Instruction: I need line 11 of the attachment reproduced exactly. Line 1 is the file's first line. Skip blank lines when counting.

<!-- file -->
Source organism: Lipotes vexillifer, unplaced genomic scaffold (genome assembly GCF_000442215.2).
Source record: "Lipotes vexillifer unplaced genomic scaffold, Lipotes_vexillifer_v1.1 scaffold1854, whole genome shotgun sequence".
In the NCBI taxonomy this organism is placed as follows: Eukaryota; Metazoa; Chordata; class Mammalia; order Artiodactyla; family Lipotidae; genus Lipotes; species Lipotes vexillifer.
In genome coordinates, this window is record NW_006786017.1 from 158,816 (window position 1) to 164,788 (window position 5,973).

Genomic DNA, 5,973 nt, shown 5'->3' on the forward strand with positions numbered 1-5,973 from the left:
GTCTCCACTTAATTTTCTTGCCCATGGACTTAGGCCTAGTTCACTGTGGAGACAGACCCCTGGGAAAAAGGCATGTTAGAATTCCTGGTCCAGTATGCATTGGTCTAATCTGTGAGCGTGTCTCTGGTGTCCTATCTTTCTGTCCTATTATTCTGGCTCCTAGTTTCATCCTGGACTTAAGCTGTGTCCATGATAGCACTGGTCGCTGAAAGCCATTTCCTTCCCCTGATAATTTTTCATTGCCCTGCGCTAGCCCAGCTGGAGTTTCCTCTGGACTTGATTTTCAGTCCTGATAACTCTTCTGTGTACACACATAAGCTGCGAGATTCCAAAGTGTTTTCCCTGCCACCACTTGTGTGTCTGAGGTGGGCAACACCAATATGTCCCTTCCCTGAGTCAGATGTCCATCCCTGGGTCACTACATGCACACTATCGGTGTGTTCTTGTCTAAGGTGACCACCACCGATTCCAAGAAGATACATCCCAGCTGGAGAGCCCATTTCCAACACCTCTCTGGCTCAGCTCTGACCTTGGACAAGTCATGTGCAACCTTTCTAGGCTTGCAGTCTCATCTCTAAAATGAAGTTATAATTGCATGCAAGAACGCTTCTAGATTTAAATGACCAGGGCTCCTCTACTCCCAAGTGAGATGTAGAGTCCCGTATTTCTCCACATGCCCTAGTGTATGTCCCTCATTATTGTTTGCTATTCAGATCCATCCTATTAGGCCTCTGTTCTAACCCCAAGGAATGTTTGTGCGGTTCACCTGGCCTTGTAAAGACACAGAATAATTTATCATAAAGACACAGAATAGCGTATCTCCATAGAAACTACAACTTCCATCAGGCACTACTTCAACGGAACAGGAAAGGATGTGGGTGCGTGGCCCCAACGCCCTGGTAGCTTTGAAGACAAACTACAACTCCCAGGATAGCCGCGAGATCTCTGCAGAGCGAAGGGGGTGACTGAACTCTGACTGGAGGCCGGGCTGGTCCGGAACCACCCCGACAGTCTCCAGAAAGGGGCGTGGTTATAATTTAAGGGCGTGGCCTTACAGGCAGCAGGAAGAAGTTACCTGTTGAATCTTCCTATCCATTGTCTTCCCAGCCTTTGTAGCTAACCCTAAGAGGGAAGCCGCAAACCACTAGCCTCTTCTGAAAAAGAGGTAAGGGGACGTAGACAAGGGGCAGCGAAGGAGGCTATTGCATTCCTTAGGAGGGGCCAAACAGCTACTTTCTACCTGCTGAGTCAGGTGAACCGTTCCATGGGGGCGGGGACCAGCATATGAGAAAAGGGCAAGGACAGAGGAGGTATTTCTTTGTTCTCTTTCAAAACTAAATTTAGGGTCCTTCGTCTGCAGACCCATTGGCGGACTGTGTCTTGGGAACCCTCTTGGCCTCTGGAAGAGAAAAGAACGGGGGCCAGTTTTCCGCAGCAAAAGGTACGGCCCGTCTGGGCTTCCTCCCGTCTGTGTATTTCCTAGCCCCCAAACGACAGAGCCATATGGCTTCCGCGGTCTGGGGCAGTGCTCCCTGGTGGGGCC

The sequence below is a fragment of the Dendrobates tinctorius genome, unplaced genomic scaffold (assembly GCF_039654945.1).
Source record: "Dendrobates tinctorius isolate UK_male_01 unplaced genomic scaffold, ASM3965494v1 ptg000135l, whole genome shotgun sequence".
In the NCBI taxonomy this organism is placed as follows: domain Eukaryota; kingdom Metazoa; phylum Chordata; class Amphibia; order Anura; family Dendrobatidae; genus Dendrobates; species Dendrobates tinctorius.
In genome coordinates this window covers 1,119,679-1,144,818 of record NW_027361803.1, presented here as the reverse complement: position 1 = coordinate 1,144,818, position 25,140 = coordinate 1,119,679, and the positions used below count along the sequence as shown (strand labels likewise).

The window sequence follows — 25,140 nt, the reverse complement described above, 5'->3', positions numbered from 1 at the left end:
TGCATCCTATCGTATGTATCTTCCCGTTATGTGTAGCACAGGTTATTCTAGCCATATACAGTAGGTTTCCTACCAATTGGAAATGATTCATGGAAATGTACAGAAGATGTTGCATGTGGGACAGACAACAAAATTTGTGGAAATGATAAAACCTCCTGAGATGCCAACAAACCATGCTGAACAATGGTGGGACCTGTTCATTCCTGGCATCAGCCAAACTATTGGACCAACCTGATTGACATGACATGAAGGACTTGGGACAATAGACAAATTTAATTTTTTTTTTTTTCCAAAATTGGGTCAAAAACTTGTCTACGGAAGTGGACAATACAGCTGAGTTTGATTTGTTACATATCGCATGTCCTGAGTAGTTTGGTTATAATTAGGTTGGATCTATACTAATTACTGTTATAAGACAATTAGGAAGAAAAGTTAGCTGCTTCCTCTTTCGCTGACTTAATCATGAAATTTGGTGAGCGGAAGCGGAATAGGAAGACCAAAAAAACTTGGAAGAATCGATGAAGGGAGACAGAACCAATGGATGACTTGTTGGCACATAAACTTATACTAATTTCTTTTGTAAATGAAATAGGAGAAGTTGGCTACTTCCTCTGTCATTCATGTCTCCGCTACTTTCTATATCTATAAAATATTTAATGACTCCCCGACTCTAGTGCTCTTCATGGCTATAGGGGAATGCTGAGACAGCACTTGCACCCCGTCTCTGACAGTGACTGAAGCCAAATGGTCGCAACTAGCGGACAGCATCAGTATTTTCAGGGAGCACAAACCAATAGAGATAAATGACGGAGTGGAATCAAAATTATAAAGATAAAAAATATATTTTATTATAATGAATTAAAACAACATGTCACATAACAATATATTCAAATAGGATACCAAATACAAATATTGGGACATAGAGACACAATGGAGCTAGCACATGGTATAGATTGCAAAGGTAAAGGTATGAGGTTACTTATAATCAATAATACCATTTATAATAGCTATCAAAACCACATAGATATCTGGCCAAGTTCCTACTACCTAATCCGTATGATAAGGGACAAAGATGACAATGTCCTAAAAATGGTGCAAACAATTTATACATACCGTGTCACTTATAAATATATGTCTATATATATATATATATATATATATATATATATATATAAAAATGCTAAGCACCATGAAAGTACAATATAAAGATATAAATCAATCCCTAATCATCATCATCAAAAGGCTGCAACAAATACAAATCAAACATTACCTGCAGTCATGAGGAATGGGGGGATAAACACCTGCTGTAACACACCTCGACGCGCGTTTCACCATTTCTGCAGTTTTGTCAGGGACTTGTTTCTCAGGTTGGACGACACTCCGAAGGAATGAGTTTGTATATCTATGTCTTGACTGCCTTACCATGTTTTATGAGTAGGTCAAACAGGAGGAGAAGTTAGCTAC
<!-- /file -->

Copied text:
The window sequence follows — 25,140 nt, the reverse complement described above, 5'->3', positions numbered from 1 at the left end: